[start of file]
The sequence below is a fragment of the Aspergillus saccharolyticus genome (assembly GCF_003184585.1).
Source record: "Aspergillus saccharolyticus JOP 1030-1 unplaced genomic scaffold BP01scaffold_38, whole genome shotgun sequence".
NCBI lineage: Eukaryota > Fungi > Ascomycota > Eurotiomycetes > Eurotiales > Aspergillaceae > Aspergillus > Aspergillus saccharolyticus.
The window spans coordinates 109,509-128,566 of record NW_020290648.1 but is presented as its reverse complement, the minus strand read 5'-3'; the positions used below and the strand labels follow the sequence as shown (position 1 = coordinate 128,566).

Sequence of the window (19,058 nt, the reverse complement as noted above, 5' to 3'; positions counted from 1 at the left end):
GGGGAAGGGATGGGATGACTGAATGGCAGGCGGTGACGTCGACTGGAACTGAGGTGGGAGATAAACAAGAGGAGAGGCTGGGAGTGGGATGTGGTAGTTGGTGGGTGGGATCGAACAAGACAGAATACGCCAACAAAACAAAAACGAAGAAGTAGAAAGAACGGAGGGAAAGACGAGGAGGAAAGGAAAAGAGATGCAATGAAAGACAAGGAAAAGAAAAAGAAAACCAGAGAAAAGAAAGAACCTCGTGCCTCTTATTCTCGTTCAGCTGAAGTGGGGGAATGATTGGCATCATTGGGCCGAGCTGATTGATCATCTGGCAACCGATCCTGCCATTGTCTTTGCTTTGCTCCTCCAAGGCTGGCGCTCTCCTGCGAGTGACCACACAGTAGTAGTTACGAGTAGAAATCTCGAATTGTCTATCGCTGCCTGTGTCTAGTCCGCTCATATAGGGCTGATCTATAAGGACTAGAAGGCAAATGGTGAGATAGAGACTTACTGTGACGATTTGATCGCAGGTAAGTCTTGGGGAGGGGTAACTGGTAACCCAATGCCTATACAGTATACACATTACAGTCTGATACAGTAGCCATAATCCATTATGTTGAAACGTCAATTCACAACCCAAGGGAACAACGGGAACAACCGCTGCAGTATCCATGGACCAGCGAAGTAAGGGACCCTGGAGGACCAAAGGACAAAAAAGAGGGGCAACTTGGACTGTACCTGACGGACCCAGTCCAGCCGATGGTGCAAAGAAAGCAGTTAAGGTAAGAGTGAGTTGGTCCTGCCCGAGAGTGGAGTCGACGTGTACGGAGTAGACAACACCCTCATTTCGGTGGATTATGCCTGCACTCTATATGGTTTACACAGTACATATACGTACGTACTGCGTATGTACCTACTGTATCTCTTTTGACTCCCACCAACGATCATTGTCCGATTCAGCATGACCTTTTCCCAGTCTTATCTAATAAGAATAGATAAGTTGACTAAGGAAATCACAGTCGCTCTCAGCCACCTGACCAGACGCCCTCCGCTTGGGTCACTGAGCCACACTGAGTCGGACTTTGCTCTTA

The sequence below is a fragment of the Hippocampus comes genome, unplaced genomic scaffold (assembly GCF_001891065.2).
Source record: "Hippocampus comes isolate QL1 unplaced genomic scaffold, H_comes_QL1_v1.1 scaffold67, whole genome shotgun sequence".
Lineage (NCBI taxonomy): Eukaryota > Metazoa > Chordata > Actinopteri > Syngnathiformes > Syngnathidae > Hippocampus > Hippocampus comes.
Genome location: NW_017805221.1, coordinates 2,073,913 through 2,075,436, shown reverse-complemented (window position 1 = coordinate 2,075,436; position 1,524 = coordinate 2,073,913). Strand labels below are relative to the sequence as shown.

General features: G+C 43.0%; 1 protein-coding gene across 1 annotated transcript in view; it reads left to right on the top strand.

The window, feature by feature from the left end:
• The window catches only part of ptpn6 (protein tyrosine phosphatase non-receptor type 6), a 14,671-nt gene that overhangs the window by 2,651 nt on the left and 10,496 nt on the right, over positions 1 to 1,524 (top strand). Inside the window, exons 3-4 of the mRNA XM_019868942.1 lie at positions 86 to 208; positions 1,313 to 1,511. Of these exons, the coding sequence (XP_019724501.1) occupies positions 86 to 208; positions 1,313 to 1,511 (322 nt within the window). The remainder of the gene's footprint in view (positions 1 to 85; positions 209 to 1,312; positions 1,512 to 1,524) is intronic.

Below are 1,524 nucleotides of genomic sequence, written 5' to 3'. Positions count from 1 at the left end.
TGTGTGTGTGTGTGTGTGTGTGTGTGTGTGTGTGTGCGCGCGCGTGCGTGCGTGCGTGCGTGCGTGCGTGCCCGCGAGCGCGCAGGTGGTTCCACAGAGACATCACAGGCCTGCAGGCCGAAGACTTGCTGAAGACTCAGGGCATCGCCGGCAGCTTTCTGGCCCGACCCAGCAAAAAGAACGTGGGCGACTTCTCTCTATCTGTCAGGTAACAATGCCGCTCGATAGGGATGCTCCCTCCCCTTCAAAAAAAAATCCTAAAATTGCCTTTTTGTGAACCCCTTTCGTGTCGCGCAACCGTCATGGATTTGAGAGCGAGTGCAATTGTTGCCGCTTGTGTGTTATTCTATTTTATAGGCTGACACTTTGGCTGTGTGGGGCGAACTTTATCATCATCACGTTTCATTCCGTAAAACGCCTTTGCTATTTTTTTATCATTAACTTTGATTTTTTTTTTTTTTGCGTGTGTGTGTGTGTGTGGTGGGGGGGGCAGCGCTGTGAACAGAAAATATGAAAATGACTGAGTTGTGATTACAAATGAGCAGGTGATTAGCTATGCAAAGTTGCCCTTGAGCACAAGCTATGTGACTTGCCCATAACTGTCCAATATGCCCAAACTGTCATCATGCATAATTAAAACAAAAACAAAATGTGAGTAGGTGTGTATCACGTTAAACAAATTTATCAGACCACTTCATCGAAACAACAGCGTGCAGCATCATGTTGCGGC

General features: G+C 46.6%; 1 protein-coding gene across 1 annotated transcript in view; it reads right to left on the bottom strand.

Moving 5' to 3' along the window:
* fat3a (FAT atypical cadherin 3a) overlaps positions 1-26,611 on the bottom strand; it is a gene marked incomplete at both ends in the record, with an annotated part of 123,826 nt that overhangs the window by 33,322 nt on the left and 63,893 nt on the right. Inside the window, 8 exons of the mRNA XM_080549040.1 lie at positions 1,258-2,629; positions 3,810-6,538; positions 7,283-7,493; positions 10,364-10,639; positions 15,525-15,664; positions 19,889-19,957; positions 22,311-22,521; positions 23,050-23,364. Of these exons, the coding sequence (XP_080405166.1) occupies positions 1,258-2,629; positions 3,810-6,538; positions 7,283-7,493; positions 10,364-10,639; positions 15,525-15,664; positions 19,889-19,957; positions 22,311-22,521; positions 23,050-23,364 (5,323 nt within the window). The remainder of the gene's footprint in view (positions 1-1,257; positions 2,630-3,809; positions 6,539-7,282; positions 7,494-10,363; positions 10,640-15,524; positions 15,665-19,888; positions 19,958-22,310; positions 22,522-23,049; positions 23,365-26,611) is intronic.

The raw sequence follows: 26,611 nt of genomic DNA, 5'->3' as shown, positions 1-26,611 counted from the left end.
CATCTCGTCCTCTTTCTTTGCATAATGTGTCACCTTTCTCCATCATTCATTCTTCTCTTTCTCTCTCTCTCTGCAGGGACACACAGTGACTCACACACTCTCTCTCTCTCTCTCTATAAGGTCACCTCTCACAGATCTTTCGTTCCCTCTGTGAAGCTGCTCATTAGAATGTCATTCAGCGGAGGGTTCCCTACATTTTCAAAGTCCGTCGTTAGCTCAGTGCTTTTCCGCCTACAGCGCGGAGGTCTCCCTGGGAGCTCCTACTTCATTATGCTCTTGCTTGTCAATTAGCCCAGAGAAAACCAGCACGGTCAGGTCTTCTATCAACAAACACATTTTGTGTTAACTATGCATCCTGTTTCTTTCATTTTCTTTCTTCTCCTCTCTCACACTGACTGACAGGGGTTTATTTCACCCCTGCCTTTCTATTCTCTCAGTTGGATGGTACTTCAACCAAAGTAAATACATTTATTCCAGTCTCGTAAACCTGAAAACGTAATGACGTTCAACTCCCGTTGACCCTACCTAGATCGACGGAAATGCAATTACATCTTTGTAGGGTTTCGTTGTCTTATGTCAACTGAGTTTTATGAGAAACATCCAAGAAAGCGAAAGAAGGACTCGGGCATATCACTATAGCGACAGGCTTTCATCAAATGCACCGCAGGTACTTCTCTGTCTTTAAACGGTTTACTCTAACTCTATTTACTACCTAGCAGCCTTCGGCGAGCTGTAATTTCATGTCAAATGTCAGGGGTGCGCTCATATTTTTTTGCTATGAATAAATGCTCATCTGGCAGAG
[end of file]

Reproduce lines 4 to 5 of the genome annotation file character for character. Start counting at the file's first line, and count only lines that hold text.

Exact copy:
The window spans coordinates 109,509-128,566 of record NW_020290648.1 but is presented as its reverse complement, the minus strand read 5'-3'; the positions used below and the strand labels follow the sequence as shown (position 1 = coordinate 128,566).

Sequence of the window (19,058 nt, the reverse complement as noted above, 5' to 3'; positions counted from 1 at the left end):